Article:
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  • Buried in Wimereux Communal Cemetery. Photo by Murray Biddle
Person Details
William Brown was born in 1897 at Newark and was the son William a plaster mill labourer and Sarah Ann Brown née Harmston, of 7 Lawrence Place, Newark, Nottinghamshire His father William was born in 1864 at Cambridge and his mother Sarah Ann Harmston was born in 1870 at Newark, they were married in 1894 at Newark, they had a further son Percy born 1899 also at Newark. In the 1911 census the family are living at 7 Lawrence Place, Newark and are shown as William 47 yrs a plaster mill labourer, he is living with his wife Sarah Ann 41 yrs and their children, William 14 yrs a painter at brewery and Percy 12 yrs a scholar.
Painter at brewery
11 Mar 1917
507848 - CWGC Website
1/5th Bn Sherwood Foresters (Notts & Derby Regiment)
Private William Brown enlisted on 26th November 1914 at Newark into the 1/8th Battalion Sherwood Foresters (Notts & Derbys) Regiment and went to France 28th June 1915. He suffered a shrapnel wound to his shoulder 1st July 1916 at Gommecourt on the 1st day of the Battle of the Somme and was admitted to the 2nd General Hospital, Le Havre, France, 2nd July 1916. He was then transferred to England, 3rd July 1916. He returned to France 8th December 1916 and was posted the 1/5th Battalion Sherwood Foresters (Notts & Derbys) Regiment, 22nd December 1916. He suffered Shrapnel wounds to his back and left arm 13th February 1917 and died of these wounds at the 8th General Hospital at Wimereux, France, 11th March 1917. He is buried at Wimereux Communal Cemetery, Pas de Calais, France.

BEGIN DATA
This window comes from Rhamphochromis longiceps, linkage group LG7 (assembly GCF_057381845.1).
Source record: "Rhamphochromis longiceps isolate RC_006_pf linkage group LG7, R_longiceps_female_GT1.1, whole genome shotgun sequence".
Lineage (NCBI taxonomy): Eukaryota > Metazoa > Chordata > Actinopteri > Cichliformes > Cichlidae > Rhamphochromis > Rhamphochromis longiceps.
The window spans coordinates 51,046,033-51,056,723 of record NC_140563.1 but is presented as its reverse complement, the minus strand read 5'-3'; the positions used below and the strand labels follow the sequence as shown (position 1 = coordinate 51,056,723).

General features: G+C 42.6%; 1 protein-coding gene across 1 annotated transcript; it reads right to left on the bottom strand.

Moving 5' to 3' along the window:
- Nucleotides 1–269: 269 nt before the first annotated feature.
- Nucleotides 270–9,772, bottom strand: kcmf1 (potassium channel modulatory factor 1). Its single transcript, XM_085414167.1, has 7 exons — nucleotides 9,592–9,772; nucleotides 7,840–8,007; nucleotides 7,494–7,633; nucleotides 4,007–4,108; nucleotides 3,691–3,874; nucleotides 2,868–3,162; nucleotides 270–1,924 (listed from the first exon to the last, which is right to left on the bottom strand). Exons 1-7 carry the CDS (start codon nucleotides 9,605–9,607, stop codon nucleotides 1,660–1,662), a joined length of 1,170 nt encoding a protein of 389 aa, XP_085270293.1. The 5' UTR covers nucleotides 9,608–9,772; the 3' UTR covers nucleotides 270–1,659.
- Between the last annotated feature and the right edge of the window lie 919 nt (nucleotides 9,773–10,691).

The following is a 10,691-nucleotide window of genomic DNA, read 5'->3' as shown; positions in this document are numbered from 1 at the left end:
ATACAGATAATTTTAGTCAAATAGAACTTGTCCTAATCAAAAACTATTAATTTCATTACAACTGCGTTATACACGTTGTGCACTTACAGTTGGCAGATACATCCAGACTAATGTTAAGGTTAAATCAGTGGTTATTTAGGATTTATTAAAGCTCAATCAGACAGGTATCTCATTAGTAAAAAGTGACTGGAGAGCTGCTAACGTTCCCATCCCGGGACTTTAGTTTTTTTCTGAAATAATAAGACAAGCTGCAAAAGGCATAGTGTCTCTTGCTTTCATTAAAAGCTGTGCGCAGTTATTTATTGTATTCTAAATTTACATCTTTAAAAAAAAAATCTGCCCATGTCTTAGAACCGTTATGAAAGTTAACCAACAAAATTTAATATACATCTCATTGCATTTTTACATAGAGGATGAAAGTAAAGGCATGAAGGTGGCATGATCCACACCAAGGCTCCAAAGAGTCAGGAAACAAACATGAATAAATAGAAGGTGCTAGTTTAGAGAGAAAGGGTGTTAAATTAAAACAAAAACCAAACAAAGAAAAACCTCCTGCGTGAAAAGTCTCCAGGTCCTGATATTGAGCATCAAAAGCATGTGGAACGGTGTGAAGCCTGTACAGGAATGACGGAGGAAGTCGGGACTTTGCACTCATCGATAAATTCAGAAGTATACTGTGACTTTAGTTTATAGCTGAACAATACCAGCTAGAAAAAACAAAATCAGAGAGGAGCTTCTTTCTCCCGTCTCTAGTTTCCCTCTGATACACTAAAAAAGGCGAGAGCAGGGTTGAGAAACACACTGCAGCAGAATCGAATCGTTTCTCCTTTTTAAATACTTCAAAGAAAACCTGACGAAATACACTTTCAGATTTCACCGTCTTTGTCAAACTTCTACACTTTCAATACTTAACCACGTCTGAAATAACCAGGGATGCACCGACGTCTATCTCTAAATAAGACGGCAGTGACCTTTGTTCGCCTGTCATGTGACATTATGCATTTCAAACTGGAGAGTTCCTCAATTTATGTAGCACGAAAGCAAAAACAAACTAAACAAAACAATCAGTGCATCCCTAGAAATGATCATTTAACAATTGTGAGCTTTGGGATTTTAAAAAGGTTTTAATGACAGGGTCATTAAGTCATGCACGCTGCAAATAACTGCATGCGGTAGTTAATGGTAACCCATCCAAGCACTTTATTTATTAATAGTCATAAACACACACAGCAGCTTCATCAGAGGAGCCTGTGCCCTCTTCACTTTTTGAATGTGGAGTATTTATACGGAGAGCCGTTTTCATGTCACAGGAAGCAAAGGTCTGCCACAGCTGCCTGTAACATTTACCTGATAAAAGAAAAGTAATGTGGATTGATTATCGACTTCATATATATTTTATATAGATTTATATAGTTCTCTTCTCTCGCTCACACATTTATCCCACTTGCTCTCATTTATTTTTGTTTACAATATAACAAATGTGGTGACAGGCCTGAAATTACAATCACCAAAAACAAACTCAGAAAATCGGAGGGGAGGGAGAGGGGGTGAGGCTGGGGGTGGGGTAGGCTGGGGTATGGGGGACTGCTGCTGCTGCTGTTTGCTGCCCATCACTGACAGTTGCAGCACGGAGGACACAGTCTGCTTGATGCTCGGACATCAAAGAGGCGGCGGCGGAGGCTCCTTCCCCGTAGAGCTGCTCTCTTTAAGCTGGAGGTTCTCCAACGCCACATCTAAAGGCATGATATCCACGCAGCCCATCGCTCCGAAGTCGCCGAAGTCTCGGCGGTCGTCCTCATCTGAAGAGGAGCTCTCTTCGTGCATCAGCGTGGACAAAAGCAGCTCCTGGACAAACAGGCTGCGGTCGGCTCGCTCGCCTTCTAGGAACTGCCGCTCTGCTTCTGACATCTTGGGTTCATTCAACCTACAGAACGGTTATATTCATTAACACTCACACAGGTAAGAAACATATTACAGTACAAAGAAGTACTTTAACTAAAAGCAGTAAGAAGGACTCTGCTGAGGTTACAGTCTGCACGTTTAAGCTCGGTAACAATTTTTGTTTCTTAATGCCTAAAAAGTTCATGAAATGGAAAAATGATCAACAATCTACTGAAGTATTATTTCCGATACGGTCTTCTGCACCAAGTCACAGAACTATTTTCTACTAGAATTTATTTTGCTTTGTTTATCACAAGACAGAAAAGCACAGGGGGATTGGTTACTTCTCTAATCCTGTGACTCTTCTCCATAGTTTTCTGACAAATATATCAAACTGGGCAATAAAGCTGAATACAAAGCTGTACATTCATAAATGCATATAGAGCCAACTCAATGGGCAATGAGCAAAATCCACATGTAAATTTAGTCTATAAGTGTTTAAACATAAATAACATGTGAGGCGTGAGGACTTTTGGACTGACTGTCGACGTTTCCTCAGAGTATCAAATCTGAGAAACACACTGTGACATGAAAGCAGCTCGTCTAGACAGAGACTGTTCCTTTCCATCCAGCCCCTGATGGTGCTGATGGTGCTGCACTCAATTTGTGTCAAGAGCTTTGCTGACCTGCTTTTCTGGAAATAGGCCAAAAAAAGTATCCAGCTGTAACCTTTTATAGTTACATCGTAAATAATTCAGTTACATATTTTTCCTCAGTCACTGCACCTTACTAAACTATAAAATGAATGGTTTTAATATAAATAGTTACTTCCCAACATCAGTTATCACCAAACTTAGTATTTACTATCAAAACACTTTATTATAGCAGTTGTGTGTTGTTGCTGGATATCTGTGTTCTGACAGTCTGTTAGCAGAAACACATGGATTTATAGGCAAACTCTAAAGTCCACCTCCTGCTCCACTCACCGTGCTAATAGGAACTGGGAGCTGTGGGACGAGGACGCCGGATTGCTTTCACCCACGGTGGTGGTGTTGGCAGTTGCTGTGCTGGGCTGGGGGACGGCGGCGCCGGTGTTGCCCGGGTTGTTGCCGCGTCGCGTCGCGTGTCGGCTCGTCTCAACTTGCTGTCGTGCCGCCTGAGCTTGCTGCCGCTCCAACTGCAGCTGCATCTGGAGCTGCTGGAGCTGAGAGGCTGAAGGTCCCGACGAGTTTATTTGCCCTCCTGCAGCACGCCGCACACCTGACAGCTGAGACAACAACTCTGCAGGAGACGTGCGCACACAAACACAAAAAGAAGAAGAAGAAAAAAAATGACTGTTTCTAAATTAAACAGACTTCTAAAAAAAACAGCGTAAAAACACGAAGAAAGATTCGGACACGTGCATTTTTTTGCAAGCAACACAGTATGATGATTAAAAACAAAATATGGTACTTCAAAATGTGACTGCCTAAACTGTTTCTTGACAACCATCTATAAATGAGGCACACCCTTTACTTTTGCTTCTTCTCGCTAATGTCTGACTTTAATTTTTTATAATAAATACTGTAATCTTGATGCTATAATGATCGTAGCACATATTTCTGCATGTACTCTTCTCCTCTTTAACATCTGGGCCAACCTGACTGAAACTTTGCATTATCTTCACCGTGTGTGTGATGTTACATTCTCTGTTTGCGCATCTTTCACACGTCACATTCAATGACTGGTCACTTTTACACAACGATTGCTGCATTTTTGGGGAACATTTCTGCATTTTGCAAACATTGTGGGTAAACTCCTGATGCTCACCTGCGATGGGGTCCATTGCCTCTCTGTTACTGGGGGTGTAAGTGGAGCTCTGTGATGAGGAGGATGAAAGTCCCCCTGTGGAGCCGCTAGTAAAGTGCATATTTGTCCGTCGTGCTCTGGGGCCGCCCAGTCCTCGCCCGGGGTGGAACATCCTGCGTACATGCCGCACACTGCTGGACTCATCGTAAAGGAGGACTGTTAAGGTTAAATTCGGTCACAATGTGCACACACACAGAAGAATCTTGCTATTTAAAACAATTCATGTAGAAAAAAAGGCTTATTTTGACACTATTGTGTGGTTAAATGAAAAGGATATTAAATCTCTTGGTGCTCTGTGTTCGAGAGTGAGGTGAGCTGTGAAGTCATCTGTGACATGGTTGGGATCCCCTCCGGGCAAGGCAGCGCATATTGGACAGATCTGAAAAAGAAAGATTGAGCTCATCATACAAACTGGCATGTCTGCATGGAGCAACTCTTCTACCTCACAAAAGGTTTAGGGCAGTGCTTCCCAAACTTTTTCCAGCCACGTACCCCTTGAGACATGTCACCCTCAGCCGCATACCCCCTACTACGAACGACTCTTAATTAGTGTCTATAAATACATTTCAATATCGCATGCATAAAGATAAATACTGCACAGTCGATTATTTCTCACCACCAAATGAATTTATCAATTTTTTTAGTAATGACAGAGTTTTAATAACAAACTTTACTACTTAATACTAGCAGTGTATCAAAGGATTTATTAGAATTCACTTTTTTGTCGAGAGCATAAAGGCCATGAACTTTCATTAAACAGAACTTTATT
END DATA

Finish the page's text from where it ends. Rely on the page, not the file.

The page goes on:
Article published 28th March 1917 in the Newark Advertiser :- Son of William & Sarah Ann Brown, 7 Lawrence Place, Newark. Home in Nov. 1915 with frostbite. Wounded on 1st July 1916 with shrapnel, going out to France again on 15th Dec 1916. Hit in his back into chest and several smaller wounds. Died at base hospital
Remembered on


  • Buried in Wimereux Communal Cemetery. Photo by Murray Biddle
    William Brown - Buried in Wimereux Communal Cemetery. Photo by Murray Biddle